HDB Does Not Price Flats to Recover Land and Building Costs
HDB, like any developer, incurs land and construction costs when it develops HDB flats. However, HDB does not price flats to recover costs. This is because the key consideration is to ensure affordability for flat buyers, especially for first-timers.
In pricing new flats, HDB would first establish the market value of the flat by considering the prices of comparable resale flats nearby, as well as the individual attributes of the flat (such as its storey height, orientation, location and accessibility to MRT stations and key amenities), and the prevailing market conditions. A significant subsidy is then applied to this assessed market value, so that new flats are priced below the market.
The Government is committed to helping citizen households own their first home. On top of pricing new flats at a significant discount to the market, HDB offers eligible first-time flat buyers the Enhanced CPF Housing Grant of up to $80,000. The housing grants are calibrated according to the flat buyers’ income, with more help provided to lower-income families.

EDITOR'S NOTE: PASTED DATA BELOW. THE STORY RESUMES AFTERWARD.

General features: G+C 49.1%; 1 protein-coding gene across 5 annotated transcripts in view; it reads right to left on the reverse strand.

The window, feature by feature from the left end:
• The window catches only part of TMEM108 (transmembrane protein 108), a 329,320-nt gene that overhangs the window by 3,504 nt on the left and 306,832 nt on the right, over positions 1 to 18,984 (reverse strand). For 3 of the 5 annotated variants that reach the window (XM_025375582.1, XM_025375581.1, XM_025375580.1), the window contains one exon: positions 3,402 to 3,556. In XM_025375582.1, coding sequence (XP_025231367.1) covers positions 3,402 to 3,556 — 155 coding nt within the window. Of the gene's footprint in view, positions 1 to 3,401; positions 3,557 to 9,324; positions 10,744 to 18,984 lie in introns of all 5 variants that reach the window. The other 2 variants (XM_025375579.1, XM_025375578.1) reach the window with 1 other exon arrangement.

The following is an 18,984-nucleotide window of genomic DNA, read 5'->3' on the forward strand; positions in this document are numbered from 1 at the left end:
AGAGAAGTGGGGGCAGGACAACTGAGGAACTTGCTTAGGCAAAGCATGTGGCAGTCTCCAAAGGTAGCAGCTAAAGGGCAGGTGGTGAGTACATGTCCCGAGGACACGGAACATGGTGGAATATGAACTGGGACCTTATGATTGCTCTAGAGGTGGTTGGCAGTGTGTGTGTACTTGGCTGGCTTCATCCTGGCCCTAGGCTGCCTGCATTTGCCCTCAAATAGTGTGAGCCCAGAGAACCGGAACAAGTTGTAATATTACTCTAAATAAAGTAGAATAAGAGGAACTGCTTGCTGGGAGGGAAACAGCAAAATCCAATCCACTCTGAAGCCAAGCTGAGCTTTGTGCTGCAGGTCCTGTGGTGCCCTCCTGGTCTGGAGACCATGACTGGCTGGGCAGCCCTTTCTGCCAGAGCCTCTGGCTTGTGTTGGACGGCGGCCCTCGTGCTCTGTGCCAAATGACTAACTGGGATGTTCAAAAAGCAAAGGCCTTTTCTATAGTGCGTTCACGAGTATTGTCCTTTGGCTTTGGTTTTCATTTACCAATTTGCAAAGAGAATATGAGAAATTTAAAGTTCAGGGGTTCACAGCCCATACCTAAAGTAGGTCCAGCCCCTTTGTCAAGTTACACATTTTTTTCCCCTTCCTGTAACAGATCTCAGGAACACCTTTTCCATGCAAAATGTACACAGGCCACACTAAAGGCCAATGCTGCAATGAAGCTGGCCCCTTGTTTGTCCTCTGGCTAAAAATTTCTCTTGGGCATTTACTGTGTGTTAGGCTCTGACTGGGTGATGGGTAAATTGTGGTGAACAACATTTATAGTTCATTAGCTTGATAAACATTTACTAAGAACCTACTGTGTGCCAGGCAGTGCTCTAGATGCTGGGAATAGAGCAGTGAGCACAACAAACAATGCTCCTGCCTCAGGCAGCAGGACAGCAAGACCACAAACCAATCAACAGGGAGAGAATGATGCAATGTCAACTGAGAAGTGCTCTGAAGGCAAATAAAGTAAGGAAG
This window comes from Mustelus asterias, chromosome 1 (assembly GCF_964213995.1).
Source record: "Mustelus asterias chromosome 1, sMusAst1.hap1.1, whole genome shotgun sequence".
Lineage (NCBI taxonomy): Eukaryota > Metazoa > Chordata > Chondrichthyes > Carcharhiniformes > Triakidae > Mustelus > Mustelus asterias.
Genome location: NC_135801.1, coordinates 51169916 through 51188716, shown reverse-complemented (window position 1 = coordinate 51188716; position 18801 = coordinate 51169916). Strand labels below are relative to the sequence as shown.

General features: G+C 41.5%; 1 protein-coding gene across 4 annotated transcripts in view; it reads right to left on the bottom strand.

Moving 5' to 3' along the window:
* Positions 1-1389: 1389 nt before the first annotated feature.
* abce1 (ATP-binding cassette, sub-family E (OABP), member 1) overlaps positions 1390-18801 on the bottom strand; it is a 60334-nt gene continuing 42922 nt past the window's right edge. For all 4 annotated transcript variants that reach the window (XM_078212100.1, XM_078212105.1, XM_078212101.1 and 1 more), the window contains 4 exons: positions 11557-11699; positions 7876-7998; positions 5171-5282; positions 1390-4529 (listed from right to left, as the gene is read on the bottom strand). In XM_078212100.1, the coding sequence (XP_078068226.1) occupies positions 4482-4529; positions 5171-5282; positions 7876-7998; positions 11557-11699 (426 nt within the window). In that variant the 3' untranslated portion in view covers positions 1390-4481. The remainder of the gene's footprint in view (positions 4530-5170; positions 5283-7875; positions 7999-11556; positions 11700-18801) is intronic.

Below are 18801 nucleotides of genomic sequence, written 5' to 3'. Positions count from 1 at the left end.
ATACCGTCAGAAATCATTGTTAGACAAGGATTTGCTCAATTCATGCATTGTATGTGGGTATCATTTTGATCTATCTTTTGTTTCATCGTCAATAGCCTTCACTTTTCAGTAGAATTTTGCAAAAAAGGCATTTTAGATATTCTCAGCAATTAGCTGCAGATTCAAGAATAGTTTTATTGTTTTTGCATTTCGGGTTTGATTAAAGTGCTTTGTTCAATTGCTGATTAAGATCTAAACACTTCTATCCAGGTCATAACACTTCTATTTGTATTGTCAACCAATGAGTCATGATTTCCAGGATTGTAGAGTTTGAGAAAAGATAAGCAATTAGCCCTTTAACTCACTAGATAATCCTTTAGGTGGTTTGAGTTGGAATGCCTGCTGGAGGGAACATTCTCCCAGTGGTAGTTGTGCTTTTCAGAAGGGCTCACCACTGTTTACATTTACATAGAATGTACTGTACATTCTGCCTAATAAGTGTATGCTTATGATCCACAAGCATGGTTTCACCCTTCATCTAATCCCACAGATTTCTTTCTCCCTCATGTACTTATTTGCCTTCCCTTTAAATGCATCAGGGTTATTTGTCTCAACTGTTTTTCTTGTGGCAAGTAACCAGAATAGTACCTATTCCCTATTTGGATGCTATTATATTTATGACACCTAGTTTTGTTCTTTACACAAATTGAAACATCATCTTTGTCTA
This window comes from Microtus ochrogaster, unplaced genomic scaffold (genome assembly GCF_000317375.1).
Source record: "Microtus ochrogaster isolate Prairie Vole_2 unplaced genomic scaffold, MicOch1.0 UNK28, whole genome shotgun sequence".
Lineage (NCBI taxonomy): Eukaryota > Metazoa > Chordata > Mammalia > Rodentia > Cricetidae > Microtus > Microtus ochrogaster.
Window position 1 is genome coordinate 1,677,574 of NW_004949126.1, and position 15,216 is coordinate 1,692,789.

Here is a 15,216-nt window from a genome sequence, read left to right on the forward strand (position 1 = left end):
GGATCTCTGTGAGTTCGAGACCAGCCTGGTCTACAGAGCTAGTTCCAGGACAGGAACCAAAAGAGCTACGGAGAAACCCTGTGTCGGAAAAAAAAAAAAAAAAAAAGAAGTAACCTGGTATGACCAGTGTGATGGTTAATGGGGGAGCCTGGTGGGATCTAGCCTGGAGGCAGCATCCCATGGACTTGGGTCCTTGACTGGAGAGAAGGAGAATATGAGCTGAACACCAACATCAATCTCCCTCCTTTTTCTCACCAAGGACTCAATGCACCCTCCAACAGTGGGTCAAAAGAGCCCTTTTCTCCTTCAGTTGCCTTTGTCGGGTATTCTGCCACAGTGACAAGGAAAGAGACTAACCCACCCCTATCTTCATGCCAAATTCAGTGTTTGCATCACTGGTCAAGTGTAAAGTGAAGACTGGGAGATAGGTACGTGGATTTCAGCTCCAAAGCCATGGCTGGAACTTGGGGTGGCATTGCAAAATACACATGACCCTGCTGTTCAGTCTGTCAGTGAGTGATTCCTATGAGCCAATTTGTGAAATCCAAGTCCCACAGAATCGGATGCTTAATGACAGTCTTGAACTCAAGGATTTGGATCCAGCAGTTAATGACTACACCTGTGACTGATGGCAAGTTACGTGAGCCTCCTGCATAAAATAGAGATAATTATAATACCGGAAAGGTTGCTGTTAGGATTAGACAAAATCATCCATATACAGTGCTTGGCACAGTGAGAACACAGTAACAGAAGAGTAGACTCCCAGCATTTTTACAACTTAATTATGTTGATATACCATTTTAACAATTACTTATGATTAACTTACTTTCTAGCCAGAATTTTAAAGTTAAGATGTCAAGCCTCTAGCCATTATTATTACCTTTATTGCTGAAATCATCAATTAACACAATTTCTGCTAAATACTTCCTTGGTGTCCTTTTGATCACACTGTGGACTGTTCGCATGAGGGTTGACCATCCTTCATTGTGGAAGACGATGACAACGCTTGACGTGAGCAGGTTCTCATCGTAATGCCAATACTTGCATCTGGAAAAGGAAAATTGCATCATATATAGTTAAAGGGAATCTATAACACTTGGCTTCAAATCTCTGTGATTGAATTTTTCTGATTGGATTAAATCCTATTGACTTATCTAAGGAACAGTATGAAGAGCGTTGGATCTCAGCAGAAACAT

With these subsidies, the vast majority of first-timer families can service their monthly mortgage instalments using their CPF, with little or no cash outlay.
Even if market prices were to move up, HDB will continue to price new flats affordably. HDB’s total development cost, which includes construction and land costs, and the CPF housing grants disbursed to eligible home buyers, cannot be fully covered by the sale prices of its flats. This is why HDB incurs a significant deficit every year for its Home Ownership Programme. The annual deficits, funded by Government grants, are reflected in HDB's audited financial statements, which are published annually.